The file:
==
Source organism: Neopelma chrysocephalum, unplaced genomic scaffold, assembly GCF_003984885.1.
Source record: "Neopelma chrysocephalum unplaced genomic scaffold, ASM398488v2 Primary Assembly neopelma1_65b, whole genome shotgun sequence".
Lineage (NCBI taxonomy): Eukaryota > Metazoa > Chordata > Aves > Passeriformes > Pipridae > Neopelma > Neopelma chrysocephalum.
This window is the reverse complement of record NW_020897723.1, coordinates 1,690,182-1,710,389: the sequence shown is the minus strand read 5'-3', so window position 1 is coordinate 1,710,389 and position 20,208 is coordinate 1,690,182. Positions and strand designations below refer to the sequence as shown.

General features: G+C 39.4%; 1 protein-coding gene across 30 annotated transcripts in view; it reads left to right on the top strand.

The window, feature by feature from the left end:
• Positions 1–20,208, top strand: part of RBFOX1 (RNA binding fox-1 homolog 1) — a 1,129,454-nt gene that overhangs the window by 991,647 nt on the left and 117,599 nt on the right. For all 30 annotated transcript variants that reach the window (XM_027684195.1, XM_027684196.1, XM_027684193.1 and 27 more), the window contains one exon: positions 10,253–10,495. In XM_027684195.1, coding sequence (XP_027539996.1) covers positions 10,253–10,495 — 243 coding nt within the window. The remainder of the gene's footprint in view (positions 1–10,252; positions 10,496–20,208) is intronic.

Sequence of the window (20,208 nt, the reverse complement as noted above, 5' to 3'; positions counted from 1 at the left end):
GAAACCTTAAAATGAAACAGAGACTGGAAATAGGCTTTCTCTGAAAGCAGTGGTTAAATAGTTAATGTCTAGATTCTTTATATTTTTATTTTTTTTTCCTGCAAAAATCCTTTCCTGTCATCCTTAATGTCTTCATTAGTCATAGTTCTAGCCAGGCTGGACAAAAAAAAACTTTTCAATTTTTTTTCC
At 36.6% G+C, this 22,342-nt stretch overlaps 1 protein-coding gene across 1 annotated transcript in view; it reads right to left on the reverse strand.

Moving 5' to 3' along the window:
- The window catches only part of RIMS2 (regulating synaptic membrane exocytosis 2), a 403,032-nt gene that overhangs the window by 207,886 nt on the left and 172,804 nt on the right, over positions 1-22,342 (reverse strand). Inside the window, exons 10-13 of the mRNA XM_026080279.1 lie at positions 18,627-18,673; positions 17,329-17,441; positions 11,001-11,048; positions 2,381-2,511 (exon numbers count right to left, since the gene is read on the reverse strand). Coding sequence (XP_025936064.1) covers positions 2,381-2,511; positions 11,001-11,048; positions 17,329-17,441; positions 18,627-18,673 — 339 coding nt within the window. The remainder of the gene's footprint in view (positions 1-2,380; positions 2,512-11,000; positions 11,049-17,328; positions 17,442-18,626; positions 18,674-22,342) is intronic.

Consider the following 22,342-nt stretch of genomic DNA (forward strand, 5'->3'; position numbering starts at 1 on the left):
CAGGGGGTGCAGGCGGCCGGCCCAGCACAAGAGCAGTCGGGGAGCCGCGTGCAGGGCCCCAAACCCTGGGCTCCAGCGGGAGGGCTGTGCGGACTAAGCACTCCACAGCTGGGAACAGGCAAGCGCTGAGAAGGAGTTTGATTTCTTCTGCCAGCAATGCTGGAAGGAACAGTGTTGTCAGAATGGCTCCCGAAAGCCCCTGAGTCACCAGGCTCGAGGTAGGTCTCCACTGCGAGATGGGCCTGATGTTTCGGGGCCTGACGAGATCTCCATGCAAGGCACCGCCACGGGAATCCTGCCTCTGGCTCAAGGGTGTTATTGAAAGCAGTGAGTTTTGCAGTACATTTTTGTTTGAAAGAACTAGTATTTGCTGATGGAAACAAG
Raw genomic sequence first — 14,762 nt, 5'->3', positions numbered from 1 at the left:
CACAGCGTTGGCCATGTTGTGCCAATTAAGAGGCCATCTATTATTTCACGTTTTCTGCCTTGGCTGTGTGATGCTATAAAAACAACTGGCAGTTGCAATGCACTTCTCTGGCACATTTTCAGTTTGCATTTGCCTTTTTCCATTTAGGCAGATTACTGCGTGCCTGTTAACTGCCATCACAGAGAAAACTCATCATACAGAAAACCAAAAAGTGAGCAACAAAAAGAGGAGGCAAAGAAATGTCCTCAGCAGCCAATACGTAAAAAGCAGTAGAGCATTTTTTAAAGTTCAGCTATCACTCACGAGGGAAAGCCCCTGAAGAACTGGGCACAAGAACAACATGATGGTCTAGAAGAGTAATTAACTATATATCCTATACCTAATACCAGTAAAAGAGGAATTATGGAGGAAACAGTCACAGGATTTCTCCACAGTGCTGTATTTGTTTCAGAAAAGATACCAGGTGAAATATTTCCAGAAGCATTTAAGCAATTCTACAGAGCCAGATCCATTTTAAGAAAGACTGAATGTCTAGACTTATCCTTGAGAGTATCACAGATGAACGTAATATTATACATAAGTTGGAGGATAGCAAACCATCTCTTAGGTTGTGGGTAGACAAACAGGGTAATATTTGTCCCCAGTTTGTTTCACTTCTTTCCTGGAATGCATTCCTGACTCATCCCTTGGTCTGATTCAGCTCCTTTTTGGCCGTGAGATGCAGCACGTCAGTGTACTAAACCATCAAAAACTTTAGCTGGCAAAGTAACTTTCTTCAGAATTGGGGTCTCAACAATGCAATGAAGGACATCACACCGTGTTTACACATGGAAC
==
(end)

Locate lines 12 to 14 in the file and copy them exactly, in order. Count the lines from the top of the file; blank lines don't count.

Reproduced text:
- The window catches only part of RIMS2 (regulating synaptic membrane exocytosis 2), a 403,032-nt gene that overhangs the window by 207,886 nt on the left and 172,804 nt on the right, over positions 1-22,342 (reverse strand). Inside the window, exons 10-13 of the mRNA XM_026080279.1 lie at positions 18,627-18,673; positions 17,329-17,441; positions 11,001-11,048; positions 2,381-2,511 (exon numbers count right to left, since the gene is read on the reverse strand). Coding sequence (XP_025936064.1) covers positions 2,381-2,511; positions 11,001-11,048; positions 17,329-17,441; positions 18,627-18,673 — 339 coding nt within the window. The remainder of the gene's footprint in view (positions 1-2,380; positions 2,512-11,000; positions 11,049-17,328; positions 17,442-18,626; positions 18,674-22,342) is intronic.

Consider the following 22,342-nt stretch of genomic DNA (forward strand, 5'->3'; position numbering starts at 1 on the left):
CAGGGGGTGCAGGCGGCCGGCCCAGCACAAGAGCAGTCGGGGAGCCGCGTGCAGGGCCCCAAACCCTGGGCTCCAGCGGGAGGGCTGTGCGGACTAAGCACTCCACAGCTGGGAACAGGCAAGCGCTGAGAAGGAGTTTGATTTCTTCTGCCAGCAATGCTGGAAGGAACAGTGTTGTCAGAATGGCTCCCGAAAGCCCCTGAGTCACCAGGCTCGAGGTAGGTCTCCACTGCGAGATGGGCCTGATGTTTCGGGGCCTGACGAGATCTCCATGCAAGGCACCGCCACGGGAATCCTGCCTCTGGCTCAAGGGTGTTATTGAAAGCAGTGAGTTTTGCAGTACATTTTTGTTTGAAAGAACTAGTATTTGCTGATGGAAACAAG